The gold price surged to its highest level this year on Tuesday (August 29) after North Korea launched a ballistic missile over Japan, turning investors toward safe-haven assets.
The yellow metal’s climb began on Monday (August 28), when geopolitical uncertainty and a weaker dollar pushed it above the $1,300-per-ounce mark. Later that day, gold hit a 10-month high, jumping 1.4 percent to reach $1,325.94 — its highest level since the US election.
“There is increasing expectations for President Trump to counter react to the North Korean aggression, which may further propel the prices upwards,” Mihir Kapadia, CEO of Sun Global Investments, said in a note.
The gold price is on track to climb to a four-year high of $1,400 by early next year, according to Francisco Blanch, head of commodities research at Bank of America Merrill Lynch. Lower long-term US interest rates and a lack of progress by US President Donald Trump in delivering reforms will provide support.
“The Fed may be a little bit more cautious in their stance on raising interest rates for the remainder of the year,” Phil Streible, senior market strategist at RJO Futures in Chicago, told Bloomberg. “There are a lot of uncertainties out there.”
It could be good for gold if the Fed decides to increase interest rates at a slower pace. That’s because higher interest rates increase the opportunity cost of holding non-yielding bullion.
Earlier this month, hedge fund billionaire Ray Dalio recommended that investors to allocate 5 to 10 percent of their portfolios to gold. He mentioned risks including the North Korea situation, as well as the possibility that Congress may fail to increase the US debt ceiling, leading to a technical default.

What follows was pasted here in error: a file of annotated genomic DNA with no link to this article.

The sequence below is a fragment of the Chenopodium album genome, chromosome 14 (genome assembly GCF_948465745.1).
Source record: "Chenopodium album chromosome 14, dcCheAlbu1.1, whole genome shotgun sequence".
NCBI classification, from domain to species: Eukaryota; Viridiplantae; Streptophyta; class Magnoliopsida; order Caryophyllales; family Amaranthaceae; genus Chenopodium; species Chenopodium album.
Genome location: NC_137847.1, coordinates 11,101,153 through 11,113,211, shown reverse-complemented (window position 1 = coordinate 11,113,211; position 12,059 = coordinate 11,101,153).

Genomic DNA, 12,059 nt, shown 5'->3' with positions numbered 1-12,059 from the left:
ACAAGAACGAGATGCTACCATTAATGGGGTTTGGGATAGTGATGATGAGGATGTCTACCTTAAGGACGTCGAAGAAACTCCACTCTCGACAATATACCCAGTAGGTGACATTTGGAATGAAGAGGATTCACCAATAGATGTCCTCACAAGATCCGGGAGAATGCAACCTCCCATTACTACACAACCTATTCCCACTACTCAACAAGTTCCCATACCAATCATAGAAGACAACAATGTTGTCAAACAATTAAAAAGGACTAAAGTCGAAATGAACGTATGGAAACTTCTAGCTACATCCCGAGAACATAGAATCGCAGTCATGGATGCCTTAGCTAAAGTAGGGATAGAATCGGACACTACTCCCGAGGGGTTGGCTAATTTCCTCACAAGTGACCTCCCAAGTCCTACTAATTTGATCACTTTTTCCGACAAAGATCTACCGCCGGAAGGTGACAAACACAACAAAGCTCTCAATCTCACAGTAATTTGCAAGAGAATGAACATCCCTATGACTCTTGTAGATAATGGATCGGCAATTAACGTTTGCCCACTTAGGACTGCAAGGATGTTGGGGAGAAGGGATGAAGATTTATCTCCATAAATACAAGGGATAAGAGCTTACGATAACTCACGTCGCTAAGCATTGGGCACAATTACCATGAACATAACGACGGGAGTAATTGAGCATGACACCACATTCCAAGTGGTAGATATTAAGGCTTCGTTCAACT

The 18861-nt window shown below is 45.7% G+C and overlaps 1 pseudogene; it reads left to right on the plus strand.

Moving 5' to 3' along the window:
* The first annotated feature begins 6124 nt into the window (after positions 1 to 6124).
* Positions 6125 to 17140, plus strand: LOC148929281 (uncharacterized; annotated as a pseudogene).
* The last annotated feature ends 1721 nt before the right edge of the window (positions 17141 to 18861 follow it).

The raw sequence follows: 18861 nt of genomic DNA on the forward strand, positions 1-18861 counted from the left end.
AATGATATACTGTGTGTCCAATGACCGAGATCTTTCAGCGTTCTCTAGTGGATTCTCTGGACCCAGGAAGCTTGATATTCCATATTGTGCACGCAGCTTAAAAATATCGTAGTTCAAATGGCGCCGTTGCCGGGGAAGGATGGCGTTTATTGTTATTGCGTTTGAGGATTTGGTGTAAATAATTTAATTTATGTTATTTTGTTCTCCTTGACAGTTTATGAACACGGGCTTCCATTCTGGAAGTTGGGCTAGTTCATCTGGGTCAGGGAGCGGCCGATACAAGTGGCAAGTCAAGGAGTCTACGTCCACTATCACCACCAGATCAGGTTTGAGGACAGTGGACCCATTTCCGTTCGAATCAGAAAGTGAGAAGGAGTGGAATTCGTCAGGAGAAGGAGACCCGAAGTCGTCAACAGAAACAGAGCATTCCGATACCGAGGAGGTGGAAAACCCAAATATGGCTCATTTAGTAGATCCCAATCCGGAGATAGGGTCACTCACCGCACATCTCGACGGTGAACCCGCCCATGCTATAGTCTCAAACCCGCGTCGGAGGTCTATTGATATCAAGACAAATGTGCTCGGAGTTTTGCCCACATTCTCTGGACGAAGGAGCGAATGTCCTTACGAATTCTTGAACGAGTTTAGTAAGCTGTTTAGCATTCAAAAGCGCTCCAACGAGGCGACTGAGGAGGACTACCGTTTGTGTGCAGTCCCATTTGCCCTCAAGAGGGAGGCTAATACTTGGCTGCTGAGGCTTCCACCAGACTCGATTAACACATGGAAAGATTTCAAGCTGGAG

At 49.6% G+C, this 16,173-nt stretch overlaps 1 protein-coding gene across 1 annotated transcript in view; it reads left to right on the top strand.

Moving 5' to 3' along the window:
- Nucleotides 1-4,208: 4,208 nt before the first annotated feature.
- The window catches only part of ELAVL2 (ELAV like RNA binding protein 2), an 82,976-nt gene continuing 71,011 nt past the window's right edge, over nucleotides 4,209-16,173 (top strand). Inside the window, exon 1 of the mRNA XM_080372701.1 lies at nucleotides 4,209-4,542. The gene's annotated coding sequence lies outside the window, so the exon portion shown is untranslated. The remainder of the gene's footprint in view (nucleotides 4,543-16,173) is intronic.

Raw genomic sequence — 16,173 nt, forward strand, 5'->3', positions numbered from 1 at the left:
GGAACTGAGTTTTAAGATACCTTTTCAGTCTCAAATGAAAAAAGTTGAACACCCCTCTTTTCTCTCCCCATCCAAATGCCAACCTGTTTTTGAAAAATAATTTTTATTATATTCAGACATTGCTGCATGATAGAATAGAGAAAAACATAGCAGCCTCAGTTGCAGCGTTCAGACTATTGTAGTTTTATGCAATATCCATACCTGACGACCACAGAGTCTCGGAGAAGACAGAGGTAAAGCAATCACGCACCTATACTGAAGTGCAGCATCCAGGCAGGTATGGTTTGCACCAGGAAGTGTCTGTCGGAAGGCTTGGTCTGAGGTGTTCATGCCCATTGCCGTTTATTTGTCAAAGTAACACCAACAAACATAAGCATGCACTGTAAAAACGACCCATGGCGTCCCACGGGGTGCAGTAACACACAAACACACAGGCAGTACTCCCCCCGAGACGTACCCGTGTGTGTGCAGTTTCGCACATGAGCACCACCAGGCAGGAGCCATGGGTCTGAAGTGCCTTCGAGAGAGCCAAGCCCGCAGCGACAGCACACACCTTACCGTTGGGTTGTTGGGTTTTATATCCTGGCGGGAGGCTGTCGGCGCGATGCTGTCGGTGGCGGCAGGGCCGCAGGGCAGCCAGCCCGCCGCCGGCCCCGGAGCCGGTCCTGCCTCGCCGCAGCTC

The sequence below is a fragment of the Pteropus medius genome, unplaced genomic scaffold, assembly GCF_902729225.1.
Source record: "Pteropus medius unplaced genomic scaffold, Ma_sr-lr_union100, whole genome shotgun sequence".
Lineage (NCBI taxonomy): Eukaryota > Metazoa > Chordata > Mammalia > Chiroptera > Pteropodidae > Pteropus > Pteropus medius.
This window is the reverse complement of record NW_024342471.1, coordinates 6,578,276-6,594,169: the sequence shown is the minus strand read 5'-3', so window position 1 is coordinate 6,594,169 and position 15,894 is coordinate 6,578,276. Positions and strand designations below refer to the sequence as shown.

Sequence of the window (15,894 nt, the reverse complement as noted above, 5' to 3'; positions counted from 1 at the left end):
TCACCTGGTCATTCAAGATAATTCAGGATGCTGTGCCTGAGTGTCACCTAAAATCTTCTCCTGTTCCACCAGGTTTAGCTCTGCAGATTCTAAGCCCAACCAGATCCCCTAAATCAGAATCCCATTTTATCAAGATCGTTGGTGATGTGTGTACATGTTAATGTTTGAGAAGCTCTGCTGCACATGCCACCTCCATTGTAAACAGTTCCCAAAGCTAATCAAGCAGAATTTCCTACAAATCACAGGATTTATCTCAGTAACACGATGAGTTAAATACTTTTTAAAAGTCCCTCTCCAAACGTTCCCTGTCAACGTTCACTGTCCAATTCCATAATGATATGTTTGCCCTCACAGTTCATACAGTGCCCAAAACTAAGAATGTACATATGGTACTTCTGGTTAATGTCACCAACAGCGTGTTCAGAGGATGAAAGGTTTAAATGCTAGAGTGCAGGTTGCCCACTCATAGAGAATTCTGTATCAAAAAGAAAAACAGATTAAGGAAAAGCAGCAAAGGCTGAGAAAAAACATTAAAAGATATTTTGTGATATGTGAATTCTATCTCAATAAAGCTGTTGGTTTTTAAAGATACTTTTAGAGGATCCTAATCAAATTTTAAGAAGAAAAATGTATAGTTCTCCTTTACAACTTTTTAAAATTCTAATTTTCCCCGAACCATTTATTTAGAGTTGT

“We can also say that if the above things go badly, it would seem that gold [more than other safe-haven assets like the dollar, yen, and treasuries] would benefit,” he wrote.
Meanwhile, the US dollar fell for a third day on Tuesday to its lowest level in more than two years, providing additional support for the gold price.
“The US dollar index is being further hobbled by the hurricane damage in Texas, which is likely to reduce US GDP in the third quarter,” Jim Wyckoff, senior analyst at Kitco, said in a report. A softer greenback boosts demand for the yellow metal because it makes commodities priced in dollars cheaper for investors using other currencies.
As of 1:30 p.m. EST on Tuesday, gold was trading at $1,320.90; that’s a 14-percent increase since the beginning of the year.
Don’t forget to follow us at @INN_Resource for real-time news updates!
Securities Disclosure: I, Priscila Barrera, hold no direct investment interest in any company mentioned in this article.